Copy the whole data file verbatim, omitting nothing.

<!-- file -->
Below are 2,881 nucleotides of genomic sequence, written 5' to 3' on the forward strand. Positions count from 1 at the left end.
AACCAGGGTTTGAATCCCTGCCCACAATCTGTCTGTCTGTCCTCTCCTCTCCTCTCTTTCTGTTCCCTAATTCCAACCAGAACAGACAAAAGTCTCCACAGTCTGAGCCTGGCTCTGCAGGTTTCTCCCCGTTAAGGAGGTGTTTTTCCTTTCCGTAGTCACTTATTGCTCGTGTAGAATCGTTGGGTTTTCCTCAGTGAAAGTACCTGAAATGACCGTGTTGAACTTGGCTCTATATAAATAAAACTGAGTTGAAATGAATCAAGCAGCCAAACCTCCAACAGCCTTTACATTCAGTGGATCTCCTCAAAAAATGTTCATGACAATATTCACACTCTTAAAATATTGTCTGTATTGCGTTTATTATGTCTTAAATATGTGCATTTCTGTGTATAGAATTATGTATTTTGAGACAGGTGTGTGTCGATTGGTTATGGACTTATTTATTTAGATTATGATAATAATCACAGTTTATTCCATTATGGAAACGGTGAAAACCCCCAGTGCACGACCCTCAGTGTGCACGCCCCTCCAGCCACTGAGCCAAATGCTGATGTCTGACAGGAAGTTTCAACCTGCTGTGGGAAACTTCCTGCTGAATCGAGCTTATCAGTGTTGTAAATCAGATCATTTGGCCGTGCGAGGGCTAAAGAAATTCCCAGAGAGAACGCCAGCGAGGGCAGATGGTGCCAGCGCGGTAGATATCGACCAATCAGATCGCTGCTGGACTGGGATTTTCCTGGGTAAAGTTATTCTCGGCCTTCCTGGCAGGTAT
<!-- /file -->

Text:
Below are 2,881 nucleotides of genomic sequence, written 5' to 3' on the forward strand. Positions count from 1 at the left end.
AACCAGGGTTTGAATCCCTGCCCACAATCTGTCTGTCTGTCCTCTCCTCTCCTCTCTTTCTGTTCCCTAATTCCAACCAGAACAGACAAAAGTCTCCACAGTCTGAGCCTGGCTCTGCAGGTTTCTCCCCGTTAAGGAGGTGTTTTTCCTTTCCGTAGTCACTTATTGCTCGTGTAGAATCGTTGGGTTTTCCTCAGTGAAAGTACCTGAAATGACCGTGTTGAACTTGGCTCTATATAAATAAAACTGAGTTGAAATGAATCAAGCAGCCAAACCTCCAACAGCCTTTACATTCAGTGGATCTCCTCAAAAAATGTTCATGACAATATTCACACTCTTAAAATATTGTCTGTATTGCGTTTATTATGTCTTAAATATGTGCATTTCTGTGTATAGAATTATGTATTTTGAGACAGGTGTGTGTCGATTGGTTATGGACTTATTTATTTAGATTATGATAATAATCACAGTTTATTCCATTATGGAAACGGTGAAAACCCCCAGTGCACGACCCTCAGTGTGCACGCCCCTCCAGCCACTGAGCCAAATGCTGATGTCTGACAGGAAGTTTCAACCTGCTGTGGGAAACTTCCTGCTGAATCGAGCTTATCAGTGTTGTAAATCAGATCATTTGGCCGTGCGAGGGCTAAAGAAATTCCCAGAGAGAACGCCAGCGAGGGCAGATGGTGCCAGCGCGGTAGATATCGACCAATCAGATCGCTGCTGGACTGGGATTTTCCTGGGTAAAGTTATTCTCGGCCTTCCTGGCAGGTAT